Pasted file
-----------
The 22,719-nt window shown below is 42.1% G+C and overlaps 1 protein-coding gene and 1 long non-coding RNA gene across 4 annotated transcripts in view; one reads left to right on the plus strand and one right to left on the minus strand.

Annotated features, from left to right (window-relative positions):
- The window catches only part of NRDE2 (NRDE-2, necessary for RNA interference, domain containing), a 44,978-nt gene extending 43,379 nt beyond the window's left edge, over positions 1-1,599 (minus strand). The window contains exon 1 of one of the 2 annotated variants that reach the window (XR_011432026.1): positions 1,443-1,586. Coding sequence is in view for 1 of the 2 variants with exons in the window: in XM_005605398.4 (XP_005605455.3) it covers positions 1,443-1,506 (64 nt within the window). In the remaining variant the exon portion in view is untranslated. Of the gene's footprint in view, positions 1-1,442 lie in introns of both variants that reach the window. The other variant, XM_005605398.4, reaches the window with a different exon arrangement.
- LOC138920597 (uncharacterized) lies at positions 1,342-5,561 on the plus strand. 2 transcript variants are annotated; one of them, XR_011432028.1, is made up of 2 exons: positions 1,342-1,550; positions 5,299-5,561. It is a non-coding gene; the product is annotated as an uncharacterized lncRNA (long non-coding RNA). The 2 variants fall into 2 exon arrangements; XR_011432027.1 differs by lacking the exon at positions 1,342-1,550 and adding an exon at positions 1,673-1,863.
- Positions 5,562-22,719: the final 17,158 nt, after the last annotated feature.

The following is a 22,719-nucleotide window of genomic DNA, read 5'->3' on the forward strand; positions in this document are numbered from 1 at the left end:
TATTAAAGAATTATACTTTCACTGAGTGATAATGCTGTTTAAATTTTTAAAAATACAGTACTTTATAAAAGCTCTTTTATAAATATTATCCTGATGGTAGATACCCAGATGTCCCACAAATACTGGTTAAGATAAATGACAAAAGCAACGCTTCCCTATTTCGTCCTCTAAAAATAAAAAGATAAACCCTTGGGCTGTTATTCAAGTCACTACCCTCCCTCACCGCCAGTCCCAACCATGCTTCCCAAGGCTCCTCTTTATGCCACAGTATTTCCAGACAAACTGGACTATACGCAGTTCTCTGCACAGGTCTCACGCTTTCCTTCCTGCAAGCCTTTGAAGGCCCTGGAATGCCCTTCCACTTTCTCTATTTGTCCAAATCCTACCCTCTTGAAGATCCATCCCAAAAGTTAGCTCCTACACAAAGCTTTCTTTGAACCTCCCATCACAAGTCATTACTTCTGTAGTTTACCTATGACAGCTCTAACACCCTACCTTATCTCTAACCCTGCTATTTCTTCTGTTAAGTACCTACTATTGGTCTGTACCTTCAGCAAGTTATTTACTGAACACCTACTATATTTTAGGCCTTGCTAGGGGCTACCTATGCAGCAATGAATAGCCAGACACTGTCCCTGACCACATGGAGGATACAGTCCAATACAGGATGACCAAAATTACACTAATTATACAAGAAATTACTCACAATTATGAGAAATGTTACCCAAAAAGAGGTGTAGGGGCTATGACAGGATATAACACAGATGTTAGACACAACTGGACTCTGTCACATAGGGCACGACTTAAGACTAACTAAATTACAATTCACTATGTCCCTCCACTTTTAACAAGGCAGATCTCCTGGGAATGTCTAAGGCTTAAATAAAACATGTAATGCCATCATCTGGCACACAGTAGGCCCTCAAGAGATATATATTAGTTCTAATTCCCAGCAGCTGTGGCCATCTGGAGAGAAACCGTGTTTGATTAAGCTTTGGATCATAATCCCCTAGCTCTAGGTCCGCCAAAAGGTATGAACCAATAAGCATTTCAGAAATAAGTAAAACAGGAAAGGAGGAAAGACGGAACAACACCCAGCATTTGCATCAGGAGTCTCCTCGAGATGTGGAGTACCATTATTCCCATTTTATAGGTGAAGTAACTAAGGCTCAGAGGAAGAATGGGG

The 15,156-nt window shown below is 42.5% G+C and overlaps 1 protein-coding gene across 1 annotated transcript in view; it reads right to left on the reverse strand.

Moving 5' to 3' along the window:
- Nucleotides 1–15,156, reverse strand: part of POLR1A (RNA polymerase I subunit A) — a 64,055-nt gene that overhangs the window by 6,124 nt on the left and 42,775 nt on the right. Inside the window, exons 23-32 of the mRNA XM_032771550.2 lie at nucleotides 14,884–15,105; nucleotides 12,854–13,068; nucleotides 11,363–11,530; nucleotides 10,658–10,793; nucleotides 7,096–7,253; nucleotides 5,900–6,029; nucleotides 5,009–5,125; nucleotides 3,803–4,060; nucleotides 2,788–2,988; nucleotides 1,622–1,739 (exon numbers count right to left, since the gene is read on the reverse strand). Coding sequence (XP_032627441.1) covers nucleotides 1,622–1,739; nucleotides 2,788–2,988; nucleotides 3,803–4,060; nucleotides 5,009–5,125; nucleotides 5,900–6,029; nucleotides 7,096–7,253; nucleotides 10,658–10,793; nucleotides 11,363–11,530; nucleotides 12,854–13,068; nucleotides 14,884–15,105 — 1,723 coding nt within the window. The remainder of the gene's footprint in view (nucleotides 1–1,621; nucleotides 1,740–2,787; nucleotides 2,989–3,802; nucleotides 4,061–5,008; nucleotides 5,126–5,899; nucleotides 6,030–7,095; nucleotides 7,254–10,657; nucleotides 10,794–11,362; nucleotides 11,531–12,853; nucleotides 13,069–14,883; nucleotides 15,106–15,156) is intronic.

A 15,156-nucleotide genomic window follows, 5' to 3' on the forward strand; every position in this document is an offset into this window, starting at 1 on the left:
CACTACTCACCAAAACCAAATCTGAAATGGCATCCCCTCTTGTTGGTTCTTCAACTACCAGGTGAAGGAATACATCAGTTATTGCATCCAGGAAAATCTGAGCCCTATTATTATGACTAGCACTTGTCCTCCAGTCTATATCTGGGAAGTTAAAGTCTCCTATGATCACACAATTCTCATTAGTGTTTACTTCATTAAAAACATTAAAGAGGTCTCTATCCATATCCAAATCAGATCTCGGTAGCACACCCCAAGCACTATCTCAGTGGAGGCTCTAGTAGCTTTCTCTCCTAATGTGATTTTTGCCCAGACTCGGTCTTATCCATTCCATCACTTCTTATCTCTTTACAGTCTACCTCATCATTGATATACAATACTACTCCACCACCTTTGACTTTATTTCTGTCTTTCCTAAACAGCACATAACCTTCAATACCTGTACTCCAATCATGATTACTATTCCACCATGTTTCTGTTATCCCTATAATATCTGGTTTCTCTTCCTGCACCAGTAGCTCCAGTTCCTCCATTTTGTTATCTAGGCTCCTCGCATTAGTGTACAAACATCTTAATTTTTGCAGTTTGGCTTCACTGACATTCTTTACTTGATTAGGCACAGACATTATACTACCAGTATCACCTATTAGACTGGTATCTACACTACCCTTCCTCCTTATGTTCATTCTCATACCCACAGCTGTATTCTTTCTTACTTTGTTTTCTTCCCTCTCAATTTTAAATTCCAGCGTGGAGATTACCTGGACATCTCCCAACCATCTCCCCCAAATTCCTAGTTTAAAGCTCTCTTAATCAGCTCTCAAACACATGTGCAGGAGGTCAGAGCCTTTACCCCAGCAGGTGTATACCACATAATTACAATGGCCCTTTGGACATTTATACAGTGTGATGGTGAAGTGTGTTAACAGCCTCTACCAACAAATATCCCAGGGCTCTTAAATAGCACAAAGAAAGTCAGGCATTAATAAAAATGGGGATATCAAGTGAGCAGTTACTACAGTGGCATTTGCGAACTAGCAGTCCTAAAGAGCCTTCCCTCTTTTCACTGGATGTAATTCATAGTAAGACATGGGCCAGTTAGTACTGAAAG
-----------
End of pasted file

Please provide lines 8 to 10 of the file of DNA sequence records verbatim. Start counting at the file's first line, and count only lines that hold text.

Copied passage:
The 15,156-nt window shown below is 42.5% G+C and overlaps 1 protein-coding gene across 1 annotated transcript in view; it reads right to left on the reverse strand.

Moving 5' to 3' along the window:
- Nucleotides 1–15,156, reverse strand: part of POLR1A (RNA polymerase I subunit A) — a 64,055-nt gene that overhangs the window by 6,124 nt on the left and 42,775 nt on the right. Inside the window, exons 23-32 of the mRNA XM_032771550.2 lie at nucleotides 14,884–15,105; nucleotides 12,854–13,068; nucleotides 11,363–11,530; nucleotides 10,658–10,793; nucleotides 7,096–7,253; nucleotides 5,900–6,029; nucleotides 5,009–5,125; nucleotides 3,803–4,060; nucleotides 2,788–2,988; nucleotides 1,622–1,739 (exon numbers count right to left, since the gene is read on the reverse strand). Coding sequence (XP_032627441.1) covers nucleotides 1,622–1,739; nucleotides 2,788–2,988; nucleotides 3,803–4,060; nucleotides 5,009–5,125; nucleotides 5,900–6,029; nucleotides 7,096–7,253; nucleotides 10,658–10,793; nucleotides 11,363–11,530; nucleotides 12,854–13,068; nucleotides 14,884–15,105 — 1,723 coding nt within the window. The remainder of the gene's footprint in view (nucleotides 1–1,621; nucleotides 1,740–2,787; nucleotides 2,989–3,802; nucleotides 4,061–5,008; nucleotides 5,126–5,899; nucleotides 6,030–7,095; nucleotides 7,254–10,657; nucleotides 10,794–11,362; nucleotides 11,531–12,853; nucleotides 13,069–14,883; nucleotides 15,106–15,156) is intronic.